If they're otherwise just being nice and chatty, like: "Oh, this is a great neighborhood for families, too. And this apartment is great for families with the kitchen nook. Do you folks have kids?" You could gently redirect like, "Wow, that is a great kitchen nook. I can see why people have really liked it in the past. Are we close to public transit?"

If they're being more pointed and nosy, like: "Do you people have children? How long are you planning on staying?" I might either simply ignore the question, "Oh, what a lovely nook!" or say lightly, "Hmm, I don't think we're supposed to be having that conversation."

But definitely don't lie about it.
posted by arnicae at 2:08 PM on March 14, 2011 [1 favorite]

Having done a bit of rental hunting around the Bay Area (Oakland, which is rent controlled, and environs) with kids in tow - yes, it is legal for landlords to ask how many people will be inhabiting the unit (babies count as people, for this purpose). You do need to accurately state the number of people in your household on a rental application. No, it is not legal to discriminate on the basis of family size - if they will rent a two bedroom apartment to three adults, they must also rent it to a family of three. However, we certainly encountered a couple of prospective landlords who immediately seemed uninterested in renting to us once they found out that we had kids. On the other hand, some landlords seemed to consider the fact that we were a family unit a positive attribute (more stability, perhaps?). So, although you probably will encounter some discrimination, it would be difficult to prove, and probably not worth dwelling on; and, reverse discrimination in your favor also exists.
posted by Wavelet at 6:47 PM on March 14, 2011

- The california apartment apps ask you to list all perspective occupants. I don't know if you can legally leave off a child that is a few months old.

- Nthing that you REALLY want to check out the soundproofing, possibility of lead paint, and any possible mold issues. While older structures are more visually appealing (SF is full of beautiful older buildings!), there are sometimes issues there. It's worth it to pass on anything that isn't safe and comfortable for your family and your neighbors.

This brings up a very interesting issue I've been thinking about, and I'd love to give you perspective from the other side if I may.

A while back, I lived in a beautiful historic apartment building in LA. 1930's wood and plaster construction. Super charming and desirable to everyone who saw it. BUT. It was nasty (rat feces) in the crawl spaces and behind certain walls, for sure lead paint under the years of paint layers, water damaged areas so probably mold in spots, plumbing issues galore, old electrical, etc. etc.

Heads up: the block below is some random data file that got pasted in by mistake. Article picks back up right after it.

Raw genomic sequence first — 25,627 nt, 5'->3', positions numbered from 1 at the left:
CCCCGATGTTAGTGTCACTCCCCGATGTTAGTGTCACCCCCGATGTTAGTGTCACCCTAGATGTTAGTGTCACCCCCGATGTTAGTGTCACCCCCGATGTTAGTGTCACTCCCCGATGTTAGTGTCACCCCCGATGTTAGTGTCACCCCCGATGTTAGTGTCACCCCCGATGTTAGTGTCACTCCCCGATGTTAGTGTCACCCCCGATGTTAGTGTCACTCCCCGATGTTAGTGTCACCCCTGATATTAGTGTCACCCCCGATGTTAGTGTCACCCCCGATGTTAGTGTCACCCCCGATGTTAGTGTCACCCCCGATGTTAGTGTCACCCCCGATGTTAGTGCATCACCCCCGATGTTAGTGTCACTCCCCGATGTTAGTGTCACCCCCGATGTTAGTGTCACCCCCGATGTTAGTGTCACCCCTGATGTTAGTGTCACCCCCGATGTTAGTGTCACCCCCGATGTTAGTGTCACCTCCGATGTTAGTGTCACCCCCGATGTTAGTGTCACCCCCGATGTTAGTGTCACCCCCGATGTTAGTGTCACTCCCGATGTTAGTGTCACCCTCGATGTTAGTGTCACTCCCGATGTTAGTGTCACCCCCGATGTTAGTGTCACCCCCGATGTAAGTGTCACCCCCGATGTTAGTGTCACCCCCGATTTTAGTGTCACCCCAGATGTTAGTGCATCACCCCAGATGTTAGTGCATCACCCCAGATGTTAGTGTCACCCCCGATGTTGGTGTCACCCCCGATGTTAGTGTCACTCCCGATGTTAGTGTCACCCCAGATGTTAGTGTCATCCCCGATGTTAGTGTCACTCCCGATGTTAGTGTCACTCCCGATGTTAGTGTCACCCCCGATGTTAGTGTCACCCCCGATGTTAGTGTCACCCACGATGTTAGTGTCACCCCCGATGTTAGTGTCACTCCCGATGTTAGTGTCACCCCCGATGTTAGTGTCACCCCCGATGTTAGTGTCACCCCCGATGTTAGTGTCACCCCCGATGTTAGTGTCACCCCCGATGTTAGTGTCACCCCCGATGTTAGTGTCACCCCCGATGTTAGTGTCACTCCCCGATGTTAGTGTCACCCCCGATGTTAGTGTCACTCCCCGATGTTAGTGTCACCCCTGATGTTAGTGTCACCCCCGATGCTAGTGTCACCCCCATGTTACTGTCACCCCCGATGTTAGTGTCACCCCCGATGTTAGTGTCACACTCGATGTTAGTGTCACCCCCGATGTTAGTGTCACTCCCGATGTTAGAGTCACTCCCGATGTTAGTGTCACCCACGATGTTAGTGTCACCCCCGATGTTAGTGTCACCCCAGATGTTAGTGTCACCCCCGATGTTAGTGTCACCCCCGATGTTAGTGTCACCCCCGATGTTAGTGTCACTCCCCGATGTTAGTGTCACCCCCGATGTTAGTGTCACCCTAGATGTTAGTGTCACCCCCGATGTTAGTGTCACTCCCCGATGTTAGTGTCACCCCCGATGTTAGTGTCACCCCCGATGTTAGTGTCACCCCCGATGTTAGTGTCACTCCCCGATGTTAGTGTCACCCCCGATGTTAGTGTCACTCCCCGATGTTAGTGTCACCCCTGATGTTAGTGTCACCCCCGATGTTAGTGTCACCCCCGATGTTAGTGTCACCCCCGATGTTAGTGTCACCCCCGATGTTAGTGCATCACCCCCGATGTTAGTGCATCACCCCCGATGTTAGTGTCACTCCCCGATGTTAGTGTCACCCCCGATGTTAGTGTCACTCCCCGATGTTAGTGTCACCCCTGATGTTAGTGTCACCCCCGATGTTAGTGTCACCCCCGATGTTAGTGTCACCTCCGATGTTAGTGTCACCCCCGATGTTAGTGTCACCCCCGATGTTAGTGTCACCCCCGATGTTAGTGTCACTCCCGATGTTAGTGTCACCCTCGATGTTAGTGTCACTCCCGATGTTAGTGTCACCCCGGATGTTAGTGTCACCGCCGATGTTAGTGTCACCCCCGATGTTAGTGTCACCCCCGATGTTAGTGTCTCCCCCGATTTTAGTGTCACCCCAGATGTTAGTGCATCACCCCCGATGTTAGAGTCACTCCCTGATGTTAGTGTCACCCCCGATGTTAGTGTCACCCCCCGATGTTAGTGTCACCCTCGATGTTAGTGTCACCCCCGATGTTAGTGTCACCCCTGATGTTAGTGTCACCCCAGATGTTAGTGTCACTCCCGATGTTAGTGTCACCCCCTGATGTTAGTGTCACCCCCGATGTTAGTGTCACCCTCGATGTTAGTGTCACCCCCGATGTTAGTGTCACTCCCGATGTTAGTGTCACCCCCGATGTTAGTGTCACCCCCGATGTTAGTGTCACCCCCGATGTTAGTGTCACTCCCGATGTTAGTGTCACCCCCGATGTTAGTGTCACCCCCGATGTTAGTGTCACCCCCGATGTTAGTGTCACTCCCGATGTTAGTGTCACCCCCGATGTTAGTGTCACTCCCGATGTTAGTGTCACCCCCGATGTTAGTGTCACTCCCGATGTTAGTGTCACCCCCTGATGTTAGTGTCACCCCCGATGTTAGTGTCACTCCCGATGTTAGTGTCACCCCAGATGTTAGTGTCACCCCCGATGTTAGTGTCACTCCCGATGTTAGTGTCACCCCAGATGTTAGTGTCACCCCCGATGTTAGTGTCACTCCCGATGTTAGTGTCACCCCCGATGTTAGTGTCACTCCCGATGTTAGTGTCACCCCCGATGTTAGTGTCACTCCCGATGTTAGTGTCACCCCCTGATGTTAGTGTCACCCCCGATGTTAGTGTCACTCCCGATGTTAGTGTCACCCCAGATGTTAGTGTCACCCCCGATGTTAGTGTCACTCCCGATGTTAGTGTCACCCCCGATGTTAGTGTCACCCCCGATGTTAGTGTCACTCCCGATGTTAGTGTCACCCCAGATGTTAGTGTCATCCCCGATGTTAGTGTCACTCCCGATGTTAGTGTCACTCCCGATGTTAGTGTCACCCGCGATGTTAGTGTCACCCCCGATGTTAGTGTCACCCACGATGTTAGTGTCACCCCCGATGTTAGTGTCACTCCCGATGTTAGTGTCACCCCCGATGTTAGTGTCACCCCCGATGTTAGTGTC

The owner did a great job of maintaining the property generally, but old is old. Did I mention the entire building was insulation free and had poor soundproofing between units? How about the old school asbestos covering some of the pipes in the basement? (OK as long as the asbestos sheathing is never disturbed, but still!)

Basically, I wouldn't live there with kids. It was great for me when I was single. Most of the bad stuff I detailed I discovered over time and only because I worked for a design company and had an interest in the architectural elements of this unique building.

People with children move successfully all the time. Try to pick buildings suited to your needs. If you worry someone didn't rent to you based on your family status, consider they did you a favor. You really don't know. You are relying on the person connected with any particular property to tell you what you are getting into before you make that commitment.

Even if it isn't entirely legal, I'd love for someone to save me and my family trouble. I'd rather live somewhere free of hassle, disruption, and harm.

like you right now, my family will be moving about 6 months after our first son is born. I decided I wasn't worried about discrimination because it's worth it to be someplace I am welcome. I am worried about the structural issues I just discussed above and will be compromising a bit whether we move to a house or another apartment. Love cool old buildings, won't move into one for the time being. If a landlord seems not to want us, I'll assume they know something about the structure or the neighbors that wouldn't bode well for my family. Or they are pricks, and I wouldn't want to pay rent to them anyway!
posted by jbenben at 6:51 PM on March 14, 2011

Random piece of anecdata: My previous landlords explicitly stated, during our interview, that they had in the past engaged in this sort of discrimination. They once interviewed a couple where the woman was obviously pregnant, and were prepared to rent the place to them, until they found out, while interviewing the woman's friend, that she was going to have *two* kids. But this was in NYC.
posted by novalis_dt at 9:31 PM on March 14, 2011